October 16, 2003


Two months ago, I postulated "Berg's Law of Liberal Iraq Commentary":

No liberal commentator is capable of addressing more than one of the President's justifications for the War in Iraq at a time; to do so would introduce a context in which their argument can not survive
Andrew Sullivan adds evidence to my theory in today's posts.

He notes the radical inconsistency of many opponents, as exemplified by Maureen Dowd:

Here's Maureen Dowd on March 9 of this year:
The case for war has been incoherent due to overlapping reasons conservatives want to get Saddam. The president wants to avenge his father, and please his base by changing the historical ellipsis...[snipped]...
And on June 4, only three months later, we discover that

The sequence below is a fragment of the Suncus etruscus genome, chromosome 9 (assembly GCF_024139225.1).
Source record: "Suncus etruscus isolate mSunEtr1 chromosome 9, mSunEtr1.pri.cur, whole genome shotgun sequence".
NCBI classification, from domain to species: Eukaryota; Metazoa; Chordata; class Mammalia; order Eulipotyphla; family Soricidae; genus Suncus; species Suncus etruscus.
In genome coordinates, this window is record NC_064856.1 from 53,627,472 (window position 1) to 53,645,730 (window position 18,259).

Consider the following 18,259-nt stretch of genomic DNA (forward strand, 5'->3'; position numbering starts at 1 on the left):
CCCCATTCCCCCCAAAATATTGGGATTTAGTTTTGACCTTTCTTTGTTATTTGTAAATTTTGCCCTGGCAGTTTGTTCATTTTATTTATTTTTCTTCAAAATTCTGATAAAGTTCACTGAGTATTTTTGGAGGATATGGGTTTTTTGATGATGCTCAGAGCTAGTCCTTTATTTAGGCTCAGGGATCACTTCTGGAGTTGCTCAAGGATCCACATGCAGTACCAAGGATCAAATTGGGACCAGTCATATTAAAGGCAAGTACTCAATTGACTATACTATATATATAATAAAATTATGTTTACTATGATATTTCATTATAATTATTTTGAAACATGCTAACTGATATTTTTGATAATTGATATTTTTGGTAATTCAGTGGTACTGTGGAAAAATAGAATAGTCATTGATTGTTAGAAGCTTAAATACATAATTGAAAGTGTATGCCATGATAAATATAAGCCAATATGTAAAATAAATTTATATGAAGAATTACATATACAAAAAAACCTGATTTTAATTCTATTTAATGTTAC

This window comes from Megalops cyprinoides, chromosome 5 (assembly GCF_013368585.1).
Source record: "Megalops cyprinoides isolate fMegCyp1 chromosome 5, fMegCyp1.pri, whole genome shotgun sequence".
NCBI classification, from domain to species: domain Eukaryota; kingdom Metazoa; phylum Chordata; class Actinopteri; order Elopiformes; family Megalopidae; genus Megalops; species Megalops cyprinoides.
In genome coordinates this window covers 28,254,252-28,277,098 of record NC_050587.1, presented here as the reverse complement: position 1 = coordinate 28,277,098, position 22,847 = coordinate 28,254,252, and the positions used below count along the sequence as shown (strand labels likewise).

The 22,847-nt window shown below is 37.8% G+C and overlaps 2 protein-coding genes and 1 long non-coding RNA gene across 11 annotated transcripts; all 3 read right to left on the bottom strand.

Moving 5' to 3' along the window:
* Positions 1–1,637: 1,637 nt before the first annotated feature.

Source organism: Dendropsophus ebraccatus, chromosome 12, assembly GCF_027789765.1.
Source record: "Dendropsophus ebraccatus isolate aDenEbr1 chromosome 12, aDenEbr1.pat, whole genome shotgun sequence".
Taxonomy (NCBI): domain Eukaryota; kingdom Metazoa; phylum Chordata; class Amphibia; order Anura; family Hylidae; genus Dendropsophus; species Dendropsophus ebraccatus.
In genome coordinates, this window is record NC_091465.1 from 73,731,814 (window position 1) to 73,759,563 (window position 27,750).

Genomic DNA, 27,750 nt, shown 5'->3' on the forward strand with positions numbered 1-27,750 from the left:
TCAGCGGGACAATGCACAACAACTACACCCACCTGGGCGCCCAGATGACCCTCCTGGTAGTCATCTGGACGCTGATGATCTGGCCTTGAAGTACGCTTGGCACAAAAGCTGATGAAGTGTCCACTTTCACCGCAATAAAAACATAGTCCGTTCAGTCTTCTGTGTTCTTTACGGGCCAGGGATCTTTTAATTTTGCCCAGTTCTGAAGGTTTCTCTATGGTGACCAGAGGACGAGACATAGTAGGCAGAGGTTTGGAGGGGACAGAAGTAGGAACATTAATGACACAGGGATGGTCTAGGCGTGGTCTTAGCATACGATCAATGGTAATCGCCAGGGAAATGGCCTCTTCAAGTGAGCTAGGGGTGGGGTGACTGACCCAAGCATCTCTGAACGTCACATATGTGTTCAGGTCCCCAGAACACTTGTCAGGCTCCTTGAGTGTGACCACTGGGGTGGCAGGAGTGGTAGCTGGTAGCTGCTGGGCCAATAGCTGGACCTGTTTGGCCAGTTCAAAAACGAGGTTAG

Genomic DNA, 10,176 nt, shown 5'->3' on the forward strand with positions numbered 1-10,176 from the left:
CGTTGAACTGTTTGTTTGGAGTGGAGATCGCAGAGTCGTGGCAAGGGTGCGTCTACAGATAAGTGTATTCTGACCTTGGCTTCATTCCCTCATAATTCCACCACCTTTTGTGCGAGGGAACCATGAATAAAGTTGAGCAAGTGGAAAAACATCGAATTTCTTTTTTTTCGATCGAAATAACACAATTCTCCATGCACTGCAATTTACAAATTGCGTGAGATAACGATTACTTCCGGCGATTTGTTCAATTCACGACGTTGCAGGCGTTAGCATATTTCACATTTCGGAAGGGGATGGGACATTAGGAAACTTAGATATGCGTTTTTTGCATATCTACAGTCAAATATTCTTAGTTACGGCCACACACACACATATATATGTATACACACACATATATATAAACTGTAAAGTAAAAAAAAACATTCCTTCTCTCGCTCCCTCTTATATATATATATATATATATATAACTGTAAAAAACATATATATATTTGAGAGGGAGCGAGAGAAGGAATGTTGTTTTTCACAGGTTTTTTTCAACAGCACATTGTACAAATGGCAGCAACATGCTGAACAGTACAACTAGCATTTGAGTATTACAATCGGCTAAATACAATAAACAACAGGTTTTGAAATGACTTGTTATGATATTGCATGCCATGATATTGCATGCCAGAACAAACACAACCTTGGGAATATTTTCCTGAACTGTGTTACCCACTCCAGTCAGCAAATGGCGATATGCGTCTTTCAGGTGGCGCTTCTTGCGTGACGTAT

For the first time in history, Americans are searching for the reason we went to war after the war is over... Conservatives are busily offering a bouquet of new justifications for a pre-emptive attack on Iraq that was sold as self-defense against Saddam's poised and thrumming weapons of mass destruction."
So what was it? An incoherent set of multiple reasons or a single, crude one, i.e. self-defense against the "imminent" threat of WMDs? It doesn't really matter to Dowd, of course.
Read the whole thing (actually two posts); it sums up not only the problem with the opposition to the liberation of Iraq, but the problem a conservative faces in so many arguments with the left (including the ones I'll be talking about later, in re the St. Paul School Board election).

Posted by Mitch at October 16, 2003 06:28 AM
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